NerdKits - electronics education for a digital generation

You are not logged in. [log in]

NEW: Learning electronics? Ask your questions on the new Electronics Questions & Answers site hosted by CircuitLab.

Microcontroller Programming » ISP Question

February 04, 2010
by Phrank916
Phrank916's Avatar

I bought one of the "ding & dent" items from Sparkfun and ended up with a non-functional Arduino Pro that has a 32PIN ATMega168 TQFP package chip on it. I want to salvage the MCU and I plan to use some ChipQuik to get it off then remount it on a Schmartboard to break it out.

My question: I have an ISP (USBTiny clone) that I can use to program the chip. If I were to use a crystal other than 14.7456MHz or simply the internal oscillator, but I want to put say the LEDHeart code on the chip, can I just compile the code then put the hex file on the chip using the ISP and AVRDUDE? I know I'll have to make adjustments to the timing and such in the code if I'm using a different speed oscillator but I was just wondering if there would be any other issues.

Ted

February 04, 2010
by Rick_S
Rick_S's Avatar

I don't see why there would be any problem with that. BTW, I've never tried using chipquick... have you used it before?? If so, how well did it work?

Rick

February 04, 2010
by Phrank916
Phrank916's Avatar

I honestly haven't used it at all yet. Last night, I was trying to see what I could do with just an iron and some solder wick, but after just a little bit of trying I knew it was a good idea to stop and find a better way. SO, after a bunch of surfing around today, I've decided this method seems like the least destructive besides having a hot air rework station and/or a hot table. I'll have to let you know how it works out.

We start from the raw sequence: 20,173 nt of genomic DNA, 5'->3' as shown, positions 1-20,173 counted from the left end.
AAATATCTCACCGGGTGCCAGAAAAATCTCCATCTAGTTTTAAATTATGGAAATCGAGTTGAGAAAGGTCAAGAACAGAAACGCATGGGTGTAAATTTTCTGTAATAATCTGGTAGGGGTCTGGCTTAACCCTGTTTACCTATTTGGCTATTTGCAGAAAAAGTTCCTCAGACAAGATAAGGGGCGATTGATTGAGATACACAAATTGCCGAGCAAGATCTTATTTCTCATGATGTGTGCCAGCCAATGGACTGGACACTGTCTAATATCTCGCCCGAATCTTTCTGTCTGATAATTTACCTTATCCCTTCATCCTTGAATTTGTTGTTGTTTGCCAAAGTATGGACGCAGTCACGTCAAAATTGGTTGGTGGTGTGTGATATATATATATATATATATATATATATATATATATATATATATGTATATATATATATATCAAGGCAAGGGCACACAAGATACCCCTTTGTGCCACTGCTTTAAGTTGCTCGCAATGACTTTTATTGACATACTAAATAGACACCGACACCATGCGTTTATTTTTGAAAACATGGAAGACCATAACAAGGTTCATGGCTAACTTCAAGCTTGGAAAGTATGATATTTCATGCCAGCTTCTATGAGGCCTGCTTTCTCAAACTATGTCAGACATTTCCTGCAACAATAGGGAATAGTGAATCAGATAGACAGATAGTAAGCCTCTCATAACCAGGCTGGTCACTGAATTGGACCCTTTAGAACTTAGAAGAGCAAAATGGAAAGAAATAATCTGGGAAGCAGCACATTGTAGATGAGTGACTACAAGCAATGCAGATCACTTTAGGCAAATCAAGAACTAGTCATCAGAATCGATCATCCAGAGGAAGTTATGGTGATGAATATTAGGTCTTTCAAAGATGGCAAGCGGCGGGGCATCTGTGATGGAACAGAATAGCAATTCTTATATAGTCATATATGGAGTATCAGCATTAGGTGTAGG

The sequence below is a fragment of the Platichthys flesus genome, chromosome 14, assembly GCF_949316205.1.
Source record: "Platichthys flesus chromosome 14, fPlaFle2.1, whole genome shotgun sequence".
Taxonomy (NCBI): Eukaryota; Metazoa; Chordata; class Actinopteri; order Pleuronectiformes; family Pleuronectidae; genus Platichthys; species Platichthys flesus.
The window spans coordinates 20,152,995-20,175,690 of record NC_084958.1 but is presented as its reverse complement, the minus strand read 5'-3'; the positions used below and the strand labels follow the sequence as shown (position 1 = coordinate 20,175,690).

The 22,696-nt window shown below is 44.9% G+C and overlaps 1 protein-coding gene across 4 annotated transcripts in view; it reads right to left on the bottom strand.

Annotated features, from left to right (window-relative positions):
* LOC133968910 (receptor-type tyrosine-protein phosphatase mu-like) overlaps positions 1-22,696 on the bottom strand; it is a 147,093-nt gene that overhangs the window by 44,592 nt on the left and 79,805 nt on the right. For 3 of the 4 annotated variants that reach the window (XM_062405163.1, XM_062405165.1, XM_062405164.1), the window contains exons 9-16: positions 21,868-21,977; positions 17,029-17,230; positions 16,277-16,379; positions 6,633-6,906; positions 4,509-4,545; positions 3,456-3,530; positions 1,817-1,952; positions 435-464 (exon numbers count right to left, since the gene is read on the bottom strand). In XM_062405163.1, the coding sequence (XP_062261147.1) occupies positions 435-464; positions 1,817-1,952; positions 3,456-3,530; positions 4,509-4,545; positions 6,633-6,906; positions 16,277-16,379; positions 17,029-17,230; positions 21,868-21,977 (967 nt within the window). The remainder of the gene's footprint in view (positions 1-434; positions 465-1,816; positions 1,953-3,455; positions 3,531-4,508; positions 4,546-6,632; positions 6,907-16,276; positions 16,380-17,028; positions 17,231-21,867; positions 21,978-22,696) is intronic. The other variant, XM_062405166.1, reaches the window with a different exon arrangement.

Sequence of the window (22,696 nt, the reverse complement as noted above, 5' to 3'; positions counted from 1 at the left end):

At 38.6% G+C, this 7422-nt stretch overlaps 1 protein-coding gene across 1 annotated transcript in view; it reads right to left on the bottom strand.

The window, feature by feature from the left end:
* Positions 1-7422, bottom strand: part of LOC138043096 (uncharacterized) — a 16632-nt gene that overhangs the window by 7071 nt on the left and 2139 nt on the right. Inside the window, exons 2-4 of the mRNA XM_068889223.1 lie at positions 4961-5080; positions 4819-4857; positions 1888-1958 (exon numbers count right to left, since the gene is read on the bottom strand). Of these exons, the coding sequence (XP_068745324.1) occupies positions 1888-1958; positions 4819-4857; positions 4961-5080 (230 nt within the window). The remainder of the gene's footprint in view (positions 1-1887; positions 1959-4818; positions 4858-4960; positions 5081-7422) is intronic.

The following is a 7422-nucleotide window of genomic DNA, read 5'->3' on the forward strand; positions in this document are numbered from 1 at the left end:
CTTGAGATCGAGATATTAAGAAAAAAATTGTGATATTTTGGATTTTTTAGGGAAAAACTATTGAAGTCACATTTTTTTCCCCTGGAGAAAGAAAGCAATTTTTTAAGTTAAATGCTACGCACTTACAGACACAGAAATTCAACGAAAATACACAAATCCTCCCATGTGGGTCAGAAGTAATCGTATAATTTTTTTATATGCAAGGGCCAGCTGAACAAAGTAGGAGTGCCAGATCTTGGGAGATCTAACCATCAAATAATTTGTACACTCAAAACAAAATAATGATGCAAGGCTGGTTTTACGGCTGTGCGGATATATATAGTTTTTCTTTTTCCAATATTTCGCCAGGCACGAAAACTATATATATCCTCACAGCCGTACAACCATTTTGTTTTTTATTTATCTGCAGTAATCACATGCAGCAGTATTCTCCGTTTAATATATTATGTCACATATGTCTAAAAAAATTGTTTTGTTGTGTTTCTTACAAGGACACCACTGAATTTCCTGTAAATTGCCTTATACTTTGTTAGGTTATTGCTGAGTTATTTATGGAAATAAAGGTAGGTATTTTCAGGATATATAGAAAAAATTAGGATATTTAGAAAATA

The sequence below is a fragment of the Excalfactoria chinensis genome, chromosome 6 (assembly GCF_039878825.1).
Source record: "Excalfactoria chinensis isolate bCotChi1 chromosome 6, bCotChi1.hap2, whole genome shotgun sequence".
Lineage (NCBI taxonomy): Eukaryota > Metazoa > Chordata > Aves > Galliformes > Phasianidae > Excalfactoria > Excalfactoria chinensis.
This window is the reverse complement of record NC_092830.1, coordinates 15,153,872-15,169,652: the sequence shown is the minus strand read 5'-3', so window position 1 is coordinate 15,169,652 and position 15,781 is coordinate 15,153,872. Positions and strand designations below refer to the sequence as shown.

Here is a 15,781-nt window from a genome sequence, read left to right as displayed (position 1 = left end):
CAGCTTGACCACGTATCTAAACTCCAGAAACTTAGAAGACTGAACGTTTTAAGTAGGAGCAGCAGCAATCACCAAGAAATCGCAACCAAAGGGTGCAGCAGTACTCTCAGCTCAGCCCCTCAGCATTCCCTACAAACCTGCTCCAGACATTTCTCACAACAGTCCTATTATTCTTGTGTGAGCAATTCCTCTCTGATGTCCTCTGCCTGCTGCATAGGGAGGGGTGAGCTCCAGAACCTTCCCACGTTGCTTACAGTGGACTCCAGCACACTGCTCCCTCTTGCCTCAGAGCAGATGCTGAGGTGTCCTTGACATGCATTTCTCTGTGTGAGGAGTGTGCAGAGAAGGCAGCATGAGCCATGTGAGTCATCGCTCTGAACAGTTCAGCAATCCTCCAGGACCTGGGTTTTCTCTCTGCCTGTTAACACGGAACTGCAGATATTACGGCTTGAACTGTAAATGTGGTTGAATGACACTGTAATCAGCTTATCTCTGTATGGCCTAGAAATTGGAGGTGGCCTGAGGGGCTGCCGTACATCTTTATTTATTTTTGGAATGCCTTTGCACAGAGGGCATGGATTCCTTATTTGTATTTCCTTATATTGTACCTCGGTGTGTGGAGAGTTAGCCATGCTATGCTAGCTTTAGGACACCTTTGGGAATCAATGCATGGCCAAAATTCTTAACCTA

February 05, 2010
by Rick_S
Rick_S's Avatar

I'm actually getting ready to try my hand at some smd soldering. I came across THIS project and thought it would be a good starting point -- not to mention drive my co-worker crazy. (Plan to plant it on his work pc on April 1st). He loves to type in caps only so this will be the perfect prank for him.

I'll be interested to know how well that stuff works. So far my only method of removing parts quickly (and destructively) is by placing the board upside down in a vise and heating with a heat gun then giving it a quick rap with the handle of a screwdriver. It's amazing how many little parts fall off that way! :D Crude, but it works.

Rick

February 05, 2010
by Farmerjoecoledge
Farmerjoecoledge's Avatar

Rick your scaring me. Here all along I thought you were a nice guy. That trick would be dirty, especially if the guy has a desktop...mean...downright mean :D

February 05, 2010
by Rick_S
Rick_S's Avatar

Hey, I can have a devilish side... :D

February 05, 2010
by Phrank916
Phrank916's Avatar

That USB thingy is pretty funny. I need to make one of those sometime too!

I went and bought some ChipQuick at my local electronics super-center and I will tell you it works great! It melted really quick and I sort of made a little ball of it then dragged it around the pins with my soldering iron, gently of course. As I came around on the last side of 8 pins, it just came loose from the minor pressure of my iron and I sort of was able to simply scoot the chip off the edge of the board and onto my work-bench.

Chip Removal
Larger

Then I simply used some braided wick to remove the little globs of leftover from the pins.